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Rainer Bobon and Malwina Gebhardt

Election Day in Vilnius

Dusk is slowly falling over the Belarusian Embassy in Vilnius. It is 6.14 p.m., the polling station No. 98 inside the building has already been open for more than ten hours. A family is taking a post-voting picture in front of the formidable palace that hosts the Embassy. Inside, it is very calm. No concerts or dancing, no cheap alcohol as in many polling stations around Belarus. Instead, a big flat-screen TV in the corner of the foyer shows Lukashenko on Belarusian state TV. A bearded man makes use of the Embassy’s extended opening hours to ask questions about his children’s chances to obtain a Belarusian citizenship.

From time to time, people drop in to cast their vote. One of them is Marina, a student at the Belarusian European Humanities University in exile in Vilnius. It is her first voting. “My friends are ignoring the elections”, she says. “They want the voter turnout to be low which would allow to delegitimize the election. But I feel that it is my duty as a citizen to vote. Even though the result is already determined”.

Five more possibilities to vote in Lithuania

According to the official protocol, 193 of 326 persons registered at the polling station No. 98 have already used the possibility to vote early. “In total, about 500 people came to vote here by now”, says a member of the precinct’s electoral commission. “While only a part of the Belarusians living in Lithuania are registered with the Embassy, every Belarusian citizen who stays here legally can vote. You just need your passport and a proof that you are in Lithuania legally. Therefore the number of actual voters is much higher than that of registered ones”, the election commission member explains.

As the polling station in the Embassy is the only one in Lithuania, on the voting day the election commission sends some of its members to other cities with mobile ballot boxes. Thus, among around 500 votes cast so far there is already a certain percentage from Druskininkai. The ballots from Kaunas have not arrived yet. In total, apart from Vilnius it was possible to vote in five other Lithuanian cities.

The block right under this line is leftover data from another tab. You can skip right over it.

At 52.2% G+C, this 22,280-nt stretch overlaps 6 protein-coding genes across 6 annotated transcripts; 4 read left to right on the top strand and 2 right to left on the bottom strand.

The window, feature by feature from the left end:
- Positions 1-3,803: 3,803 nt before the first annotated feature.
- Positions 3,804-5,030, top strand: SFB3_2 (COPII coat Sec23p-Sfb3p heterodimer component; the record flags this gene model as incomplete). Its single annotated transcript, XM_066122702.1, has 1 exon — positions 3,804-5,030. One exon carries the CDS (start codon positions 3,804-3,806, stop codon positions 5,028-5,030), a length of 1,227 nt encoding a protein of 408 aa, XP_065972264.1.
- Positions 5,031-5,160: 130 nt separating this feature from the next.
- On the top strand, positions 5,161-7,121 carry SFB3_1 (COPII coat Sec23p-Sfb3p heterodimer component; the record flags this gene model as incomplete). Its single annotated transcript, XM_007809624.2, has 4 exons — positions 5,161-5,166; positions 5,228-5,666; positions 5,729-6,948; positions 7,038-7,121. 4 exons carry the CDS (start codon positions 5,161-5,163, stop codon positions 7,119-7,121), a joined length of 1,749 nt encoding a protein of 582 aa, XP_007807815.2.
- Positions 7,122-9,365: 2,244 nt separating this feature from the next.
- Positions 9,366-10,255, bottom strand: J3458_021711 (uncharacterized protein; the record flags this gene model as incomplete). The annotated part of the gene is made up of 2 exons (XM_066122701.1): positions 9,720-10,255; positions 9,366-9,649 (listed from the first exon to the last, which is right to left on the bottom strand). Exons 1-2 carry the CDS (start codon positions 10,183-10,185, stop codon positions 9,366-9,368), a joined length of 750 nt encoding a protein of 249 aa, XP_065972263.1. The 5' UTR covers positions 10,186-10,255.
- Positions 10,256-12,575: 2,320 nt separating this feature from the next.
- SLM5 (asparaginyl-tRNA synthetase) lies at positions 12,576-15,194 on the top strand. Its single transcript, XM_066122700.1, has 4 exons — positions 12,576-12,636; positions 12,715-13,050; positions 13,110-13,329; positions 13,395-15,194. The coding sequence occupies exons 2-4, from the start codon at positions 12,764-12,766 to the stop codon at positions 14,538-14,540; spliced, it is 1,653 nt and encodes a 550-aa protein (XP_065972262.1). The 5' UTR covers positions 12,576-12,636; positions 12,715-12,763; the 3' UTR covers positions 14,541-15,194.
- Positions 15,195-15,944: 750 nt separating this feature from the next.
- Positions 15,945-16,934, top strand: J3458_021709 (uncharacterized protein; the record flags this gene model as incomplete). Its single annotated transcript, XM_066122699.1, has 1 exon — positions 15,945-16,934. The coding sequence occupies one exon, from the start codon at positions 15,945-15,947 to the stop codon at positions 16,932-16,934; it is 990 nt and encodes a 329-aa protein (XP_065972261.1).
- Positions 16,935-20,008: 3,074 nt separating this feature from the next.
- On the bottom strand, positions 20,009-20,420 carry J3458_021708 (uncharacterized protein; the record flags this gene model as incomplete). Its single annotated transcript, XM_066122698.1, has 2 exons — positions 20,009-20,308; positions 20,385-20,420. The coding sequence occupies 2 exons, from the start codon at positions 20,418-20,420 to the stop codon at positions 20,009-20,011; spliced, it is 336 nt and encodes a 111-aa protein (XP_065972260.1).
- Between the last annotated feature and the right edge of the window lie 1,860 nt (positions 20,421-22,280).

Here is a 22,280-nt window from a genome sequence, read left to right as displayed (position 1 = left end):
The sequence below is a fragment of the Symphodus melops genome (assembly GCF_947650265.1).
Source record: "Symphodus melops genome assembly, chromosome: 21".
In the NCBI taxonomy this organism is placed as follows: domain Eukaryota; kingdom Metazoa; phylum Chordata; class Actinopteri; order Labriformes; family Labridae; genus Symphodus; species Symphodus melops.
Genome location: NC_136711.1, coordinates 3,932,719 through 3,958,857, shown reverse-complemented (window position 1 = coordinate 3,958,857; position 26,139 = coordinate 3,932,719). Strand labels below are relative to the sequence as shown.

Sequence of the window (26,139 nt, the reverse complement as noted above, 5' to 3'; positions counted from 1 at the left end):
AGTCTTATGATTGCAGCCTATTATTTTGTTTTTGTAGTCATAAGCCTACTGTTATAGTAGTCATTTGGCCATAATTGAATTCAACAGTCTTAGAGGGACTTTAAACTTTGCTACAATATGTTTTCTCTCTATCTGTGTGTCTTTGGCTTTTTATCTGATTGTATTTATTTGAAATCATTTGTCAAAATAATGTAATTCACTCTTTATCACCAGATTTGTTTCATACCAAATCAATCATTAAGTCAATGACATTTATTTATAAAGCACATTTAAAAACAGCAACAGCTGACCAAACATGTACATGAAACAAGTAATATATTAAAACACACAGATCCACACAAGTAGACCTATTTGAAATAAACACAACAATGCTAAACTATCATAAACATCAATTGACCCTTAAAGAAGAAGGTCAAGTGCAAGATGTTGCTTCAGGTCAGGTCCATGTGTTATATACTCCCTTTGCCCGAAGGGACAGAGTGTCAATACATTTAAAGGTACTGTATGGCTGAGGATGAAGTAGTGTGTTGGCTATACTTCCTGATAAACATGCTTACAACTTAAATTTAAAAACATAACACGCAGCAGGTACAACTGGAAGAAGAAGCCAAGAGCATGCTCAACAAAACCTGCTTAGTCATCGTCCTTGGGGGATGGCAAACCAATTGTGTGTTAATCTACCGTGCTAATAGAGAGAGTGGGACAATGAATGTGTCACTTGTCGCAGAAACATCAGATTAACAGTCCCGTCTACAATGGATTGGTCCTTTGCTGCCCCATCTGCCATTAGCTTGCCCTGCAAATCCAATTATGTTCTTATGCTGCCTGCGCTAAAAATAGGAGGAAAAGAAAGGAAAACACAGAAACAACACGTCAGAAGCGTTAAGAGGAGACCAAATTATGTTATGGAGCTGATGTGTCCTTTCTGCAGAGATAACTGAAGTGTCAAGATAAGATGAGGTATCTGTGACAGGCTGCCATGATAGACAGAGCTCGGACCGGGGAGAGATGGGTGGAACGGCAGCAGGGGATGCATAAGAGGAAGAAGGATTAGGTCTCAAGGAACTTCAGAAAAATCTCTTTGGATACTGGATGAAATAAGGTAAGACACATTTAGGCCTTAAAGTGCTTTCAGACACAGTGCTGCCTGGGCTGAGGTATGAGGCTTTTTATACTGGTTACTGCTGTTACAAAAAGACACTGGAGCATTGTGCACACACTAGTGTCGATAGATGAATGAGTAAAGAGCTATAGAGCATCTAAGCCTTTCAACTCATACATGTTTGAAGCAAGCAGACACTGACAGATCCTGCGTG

Establishing the actual voting turnout is difficult

According to the Belarusian Central Election Committee (CEC), the voting turnout abroad reached 77.69 percent at 6 p.m., which is close to the Belarusian average of 81.77 percent at that time. But even CEC head Lidia Yermoshina admitted today that this is not the whole picture, since many Belarusian citizens staying abroad only short-time were not registered with the embassies.

When those people vote abroad, they are counted in a different list that does not influence the overall turnout numbers. This makes establishing the real voting turnout of Belarusian citizens living outside their home country difficult. The election commission member at the polling station No. 98 indirectly confirms: “About 2 000 Belarusian citizens in Lithuania have registered with the Embassy. But we do not really know how many more there are. When we sent out the information where people can vote, many letters came back. People often do not tell us when they move away”.

Ballot box inside the embassy (Photo: Malwina Gebhardt)


Malwina Gebhardt and Rainer Bobon currently study East European Studies in Munich.



The background image is a derivative of "Belarus" by Marc Veraart, used under CC BY.